Volunteer abroad: Conditions of Service
Last update: 09 December 2019
International UN Volunteers are entitled to certain allowances so they can sustain a modest and secure standard of living at the duty station. Allowances are in no way to be understood as a reward or salary in exchange for the volunteer work. Below is a summary of the Conditions of Service.
Duration of the assignment
International UN Volunteer assignments are usually an initial contract of 6 to 12 months, sometimes with a possibility to extend for one to two years. Short-term assignments of three months or less are also requested from time to time by our partners.
- A person younger than the United Nations retirement age may serve for a maximum of four years under the international UN Volunteer modality, irrespective of the time served under other UN Volunteer modalities.
- If ten years have lapsed since completion of the last international UN Volunteer assignment, a person may serve again (once) for another maximum of four years.
- Those older than the United Nations retirement age and retired United Nations staff do not face any maximum service restrictions.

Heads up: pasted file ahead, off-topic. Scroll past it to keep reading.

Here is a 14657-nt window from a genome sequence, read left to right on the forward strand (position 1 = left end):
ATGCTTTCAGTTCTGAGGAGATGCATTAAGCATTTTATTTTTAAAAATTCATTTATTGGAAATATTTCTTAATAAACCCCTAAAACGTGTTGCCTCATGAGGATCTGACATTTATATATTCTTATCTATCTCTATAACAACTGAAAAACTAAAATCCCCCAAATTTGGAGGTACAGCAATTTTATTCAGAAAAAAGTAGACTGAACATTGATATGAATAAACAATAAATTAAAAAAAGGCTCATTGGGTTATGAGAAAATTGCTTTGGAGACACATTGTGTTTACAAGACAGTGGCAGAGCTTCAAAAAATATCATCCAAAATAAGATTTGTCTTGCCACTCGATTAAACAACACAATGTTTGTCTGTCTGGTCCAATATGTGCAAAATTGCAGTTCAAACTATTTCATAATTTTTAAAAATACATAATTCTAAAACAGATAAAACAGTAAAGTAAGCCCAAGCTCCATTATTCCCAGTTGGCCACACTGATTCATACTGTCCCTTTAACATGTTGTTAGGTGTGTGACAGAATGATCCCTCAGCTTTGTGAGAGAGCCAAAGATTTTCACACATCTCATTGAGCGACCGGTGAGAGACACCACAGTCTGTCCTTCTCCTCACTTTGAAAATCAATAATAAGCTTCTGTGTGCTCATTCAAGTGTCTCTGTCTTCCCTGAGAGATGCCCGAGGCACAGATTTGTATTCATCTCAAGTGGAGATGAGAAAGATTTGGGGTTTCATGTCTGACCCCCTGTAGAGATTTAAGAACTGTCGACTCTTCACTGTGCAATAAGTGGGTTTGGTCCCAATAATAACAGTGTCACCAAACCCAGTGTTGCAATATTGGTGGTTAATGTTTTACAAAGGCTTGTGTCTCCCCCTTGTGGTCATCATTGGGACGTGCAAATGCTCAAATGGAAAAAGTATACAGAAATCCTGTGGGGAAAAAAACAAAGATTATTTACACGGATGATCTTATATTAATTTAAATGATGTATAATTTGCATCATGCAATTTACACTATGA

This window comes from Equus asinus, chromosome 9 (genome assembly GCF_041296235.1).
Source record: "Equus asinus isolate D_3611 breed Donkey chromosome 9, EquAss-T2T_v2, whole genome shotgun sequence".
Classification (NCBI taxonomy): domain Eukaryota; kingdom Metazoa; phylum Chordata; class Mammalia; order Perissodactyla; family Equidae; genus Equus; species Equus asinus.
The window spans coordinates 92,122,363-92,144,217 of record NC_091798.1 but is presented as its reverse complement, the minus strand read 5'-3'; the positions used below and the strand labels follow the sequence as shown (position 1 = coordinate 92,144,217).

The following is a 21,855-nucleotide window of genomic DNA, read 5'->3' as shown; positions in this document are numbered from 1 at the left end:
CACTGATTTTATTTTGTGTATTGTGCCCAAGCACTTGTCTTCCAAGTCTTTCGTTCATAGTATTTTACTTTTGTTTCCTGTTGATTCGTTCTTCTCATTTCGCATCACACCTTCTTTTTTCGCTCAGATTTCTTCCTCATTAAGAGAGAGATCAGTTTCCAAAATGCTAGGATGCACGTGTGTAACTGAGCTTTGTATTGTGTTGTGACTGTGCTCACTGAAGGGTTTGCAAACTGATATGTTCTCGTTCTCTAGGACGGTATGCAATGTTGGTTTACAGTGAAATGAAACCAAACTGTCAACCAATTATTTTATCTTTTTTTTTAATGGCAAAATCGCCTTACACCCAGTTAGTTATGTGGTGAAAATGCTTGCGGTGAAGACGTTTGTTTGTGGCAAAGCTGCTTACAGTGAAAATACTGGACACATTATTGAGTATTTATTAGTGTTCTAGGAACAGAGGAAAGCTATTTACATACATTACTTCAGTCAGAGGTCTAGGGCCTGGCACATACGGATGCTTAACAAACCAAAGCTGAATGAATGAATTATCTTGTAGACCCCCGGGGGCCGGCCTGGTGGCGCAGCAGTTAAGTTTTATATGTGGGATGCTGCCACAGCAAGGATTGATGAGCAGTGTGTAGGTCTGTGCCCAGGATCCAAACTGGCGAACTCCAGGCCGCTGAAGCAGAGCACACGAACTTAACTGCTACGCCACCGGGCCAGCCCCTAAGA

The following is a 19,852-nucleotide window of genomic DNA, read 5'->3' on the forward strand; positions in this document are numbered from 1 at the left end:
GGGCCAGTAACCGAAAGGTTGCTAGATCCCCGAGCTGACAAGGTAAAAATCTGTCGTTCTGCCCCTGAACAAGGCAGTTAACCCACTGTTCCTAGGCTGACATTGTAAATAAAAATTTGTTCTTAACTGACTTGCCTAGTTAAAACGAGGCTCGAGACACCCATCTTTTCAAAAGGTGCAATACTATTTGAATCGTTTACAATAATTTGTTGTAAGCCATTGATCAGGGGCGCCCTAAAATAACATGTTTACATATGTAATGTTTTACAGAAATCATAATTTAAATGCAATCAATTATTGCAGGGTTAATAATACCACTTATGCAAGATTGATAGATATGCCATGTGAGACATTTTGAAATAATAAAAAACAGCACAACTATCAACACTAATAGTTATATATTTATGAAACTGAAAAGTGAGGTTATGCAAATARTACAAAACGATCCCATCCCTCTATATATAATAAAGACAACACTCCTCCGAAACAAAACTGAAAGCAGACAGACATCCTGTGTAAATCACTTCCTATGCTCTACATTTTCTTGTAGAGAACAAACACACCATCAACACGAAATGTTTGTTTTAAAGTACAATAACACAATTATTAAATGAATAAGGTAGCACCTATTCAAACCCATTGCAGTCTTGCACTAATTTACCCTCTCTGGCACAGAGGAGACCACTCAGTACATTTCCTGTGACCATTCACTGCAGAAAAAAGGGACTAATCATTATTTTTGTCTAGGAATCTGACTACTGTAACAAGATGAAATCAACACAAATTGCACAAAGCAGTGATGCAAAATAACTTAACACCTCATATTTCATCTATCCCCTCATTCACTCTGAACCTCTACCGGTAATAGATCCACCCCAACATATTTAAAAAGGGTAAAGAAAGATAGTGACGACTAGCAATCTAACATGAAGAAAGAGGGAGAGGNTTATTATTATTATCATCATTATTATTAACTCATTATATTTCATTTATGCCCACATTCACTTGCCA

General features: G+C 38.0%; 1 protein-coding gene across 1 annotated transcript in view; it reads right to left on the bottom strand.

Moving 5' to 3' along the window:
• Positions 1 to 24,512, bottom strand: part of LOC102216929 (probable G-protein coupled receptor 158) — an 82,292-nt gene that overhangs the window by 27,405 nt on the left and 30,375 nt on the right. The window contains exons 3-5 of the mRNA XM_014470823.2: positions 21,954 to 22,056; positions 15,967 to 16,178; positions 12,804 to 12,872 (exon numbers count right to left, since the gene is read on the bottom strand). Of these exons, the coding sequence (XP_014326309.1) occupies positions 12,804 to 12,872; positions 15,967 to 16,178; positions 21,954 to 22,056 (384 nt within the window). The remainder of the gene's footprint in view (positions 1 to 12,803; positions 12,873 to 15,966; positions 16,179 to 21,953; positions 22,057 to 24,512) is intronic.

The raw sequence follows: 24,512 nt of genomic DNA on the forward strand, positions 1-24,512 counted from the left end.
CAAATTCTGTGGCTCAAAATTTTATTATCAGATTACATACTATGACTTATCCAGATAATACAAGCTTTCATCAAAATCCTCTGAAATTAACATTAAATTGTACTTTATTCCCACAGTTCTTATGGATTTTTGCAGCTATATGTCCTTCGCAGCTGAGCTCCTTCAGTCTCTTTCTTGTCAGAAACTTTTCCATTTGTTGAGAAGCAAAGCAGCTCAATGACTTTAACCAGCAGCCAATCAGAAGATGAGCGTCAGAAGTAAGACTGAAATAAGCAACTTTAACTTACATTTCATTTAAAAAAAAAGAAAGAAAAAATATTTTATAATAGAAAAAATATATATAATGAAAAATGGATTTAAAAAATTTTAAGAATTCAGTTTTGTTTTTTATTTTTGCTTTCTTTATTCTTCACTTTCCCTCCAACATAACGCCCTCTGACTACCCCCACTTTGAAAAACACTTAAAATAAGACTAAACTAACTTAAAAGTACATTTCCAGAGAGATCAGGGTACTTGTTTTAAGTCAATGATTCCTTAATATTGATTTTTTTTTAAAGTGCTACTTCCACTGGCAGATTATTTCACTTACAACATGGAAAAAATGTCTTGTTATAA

The purpose of allowances is to enable international UN Volunteers to sustain a modest and secure standard of living at the duty station. The allowances are in no way to be understood as a compensation, reward or salary in exchange for the volunteer work.
Allowances provided are:
- volunteer living allowance: a monthly allowance intended to cover basic living expenses (this is not a salary)
- travel expenses: for travel to duty station upon appointment and for repatriation at the end of the assignment
- settling-in-grant: a grant calculated on the duration of assignment, paid at the beginning of the assignment
- insurances: life, health and permanent disability insurance. The description of insurance benefits for international UN Volunteers is available here
- annual leave
- resettlement allowance: calculated based on the duration of assignment, paid upon satisfactory completion of the assignment.
Living conditions vary from stable environments to very changing and dynamic ones. Be aware that many UN Volunteers work in remote, isolated duty stations where basic comforts may be limited. Many other UN Volunteers work under routine conditions, such as capital cities, with all modern conveniences available. Our assignments are categorized as “family” or “non-family” duty stations, depending on the nature of the assignment and the security context.